swampy creek, in which Captain Goulding was drowned. The battalion took no part in the fighting from that time until near Tuskegee; the battalion was then divided. Captain Ferrier with two companies took a right-hand road in order to flank the enemy. The remaining two companies, under Captain Williams, went round to the right to cross a small bridge over the swamp. Charged and drove the few rebels to within three miles of Tuskegee; went into camp. April 16, Second Indiana and Fourth Indiana Cavalry left Auburn at 2 a. m., Second Indiana in advance. Came upon the enemy's pickets near Opelika; drove them in, passed through the town, drove the rebels through Cusseta, captured a portion of a wagon train; arrived near West Point, and threw out skirmishers; waited for the balance of the brigade. At 3 o'clock the Second Indiana Cavalry, with one battalion of the First Wisconsin and one company of the Seventh Kentucky, charged the fort at West Point. The Second Indiana was among the first in the fort and captured the rebel colors. In this fight the Second Indiana Cavalry lost Captain R. S. Hill and 14 enlisted men wounded.
Very respectfully, your obedient servant,
J. B. WILLIAMS,
Captain, Commanding Battalion Second Indiana Cavalry.
Lieutenant DANIEL S. MOULTON,
Acting Assistant Adjutant-General, Second Cavalry Brigade.
Numbers 12. Report of Lieutenant Colonel Horace P. Lamson, Fourth Indiana Cavalry, of operations April 14-21.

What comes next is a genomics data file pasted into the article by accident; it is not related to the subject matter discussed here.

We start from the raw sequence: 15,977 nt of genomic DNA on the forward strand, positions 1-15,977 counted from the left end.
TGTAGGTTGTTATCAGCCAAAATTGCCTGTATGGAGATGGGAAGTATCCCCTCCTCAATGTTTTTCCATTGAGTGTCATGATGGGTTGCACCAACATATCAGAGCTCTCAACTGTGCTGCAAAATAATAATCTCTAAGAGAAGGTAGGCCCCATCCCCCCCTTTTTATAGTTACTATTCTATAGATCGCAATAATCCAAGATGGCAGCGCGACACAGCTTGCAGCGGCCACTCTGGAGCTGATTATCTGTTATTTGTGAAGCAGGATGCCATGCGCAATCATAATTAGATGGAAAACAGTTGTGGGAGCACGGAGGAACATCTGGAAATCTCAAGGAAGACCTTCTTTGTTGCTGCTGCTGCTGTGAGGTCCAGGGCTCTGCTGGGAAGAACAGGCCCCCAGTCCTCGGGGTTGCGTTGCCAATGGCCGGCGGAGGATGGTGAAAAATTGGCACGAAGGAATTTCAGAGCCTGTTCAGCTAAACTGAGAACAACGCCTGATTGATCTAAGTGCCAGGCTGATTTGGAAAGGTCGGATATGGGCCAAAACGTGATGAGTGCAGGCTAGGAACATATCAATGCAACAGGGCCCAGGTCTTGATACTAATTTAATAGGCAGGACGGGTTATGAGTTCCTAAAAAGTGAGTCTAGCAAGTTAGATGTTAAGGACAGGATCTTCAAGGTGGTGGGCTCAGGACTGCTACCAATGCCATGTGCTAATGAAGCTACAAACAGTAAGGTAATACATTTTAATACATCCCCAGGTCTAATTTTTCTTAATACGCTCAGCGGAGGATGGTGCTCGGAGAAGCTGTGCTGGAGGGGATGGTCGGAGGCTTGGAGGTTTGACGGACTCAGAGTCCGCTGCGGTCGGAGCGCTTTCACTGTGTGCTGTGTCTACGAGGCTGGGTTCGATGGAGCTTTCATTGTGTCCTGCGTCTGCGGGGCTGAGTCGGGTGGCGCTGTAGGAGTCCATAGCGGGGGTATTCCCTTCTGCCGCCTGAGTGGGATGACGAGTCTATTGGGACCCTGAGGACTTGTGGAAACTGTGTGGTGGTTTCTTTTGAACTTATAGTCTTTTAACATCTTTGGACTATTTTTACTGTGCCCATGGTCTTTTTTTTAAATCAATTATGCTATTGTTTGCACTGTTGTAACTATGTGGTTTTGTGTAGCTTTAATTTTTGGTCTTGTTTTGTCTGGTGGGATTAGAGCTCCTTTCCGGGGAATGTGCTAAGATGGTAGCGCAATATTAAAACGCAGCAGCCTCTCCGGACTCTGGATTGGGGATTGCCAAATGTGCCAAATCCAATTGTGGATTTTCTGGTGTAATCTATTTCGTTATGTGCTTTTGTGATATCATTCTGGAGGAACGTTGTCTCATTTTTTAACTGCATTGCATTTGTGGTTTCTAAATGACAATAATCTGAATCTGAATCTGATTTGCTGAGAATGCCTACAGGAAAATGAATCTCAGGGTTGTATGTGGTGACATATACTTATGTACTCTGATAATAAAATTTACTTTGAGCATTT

HEADQUARTERS FOURTH INDIANA CAVALRY,
Near Macon, Ga., May 1, 1865.
LIEUTENANT: In compliance with orders received this day, I have the honor to report that this regiment marched from Montgomery, Ala., on the morning of the 14th of April, taking the Mount Meigs or Columbus road. Another regiment (Frist Wisconsin Cavalry being in advance, no part was taken in the running fight of the day. On the 15th were in advance of the brigade. Passed through Tuskegee, Ala., at an early hour, but were delayed a short time a few miles east of the place in consequence of a bridge having been burned by the enemy. No other attempt was made by them, however, to check the column. Two companies were sent out with orders to destroy some mills and bridges on the Tallapoosa River, but meeting a superior force were compelled to rejoin the command at Auburn, Ala., where it was encamped. At 2 o'clock on the following morning the best mounted men of the regiment, in company with those of the Second Indiana Cavalry, marched for West Point, which was found to be defended by artillery and infantry in a well-constructed fort or earth-work. The regiment charged into the town under the fire of the enemy's guns, secured the turnpike and railroad bridges, two or three trains of cars, and several locomotives. The position thus obtained prevented re-enforcements being sent from the east side of the Chattahoochee River to the garrison of the fort, which after a short but sharp contest surrendered to the remainder of the brigade. Marched from West Point at 12 m. on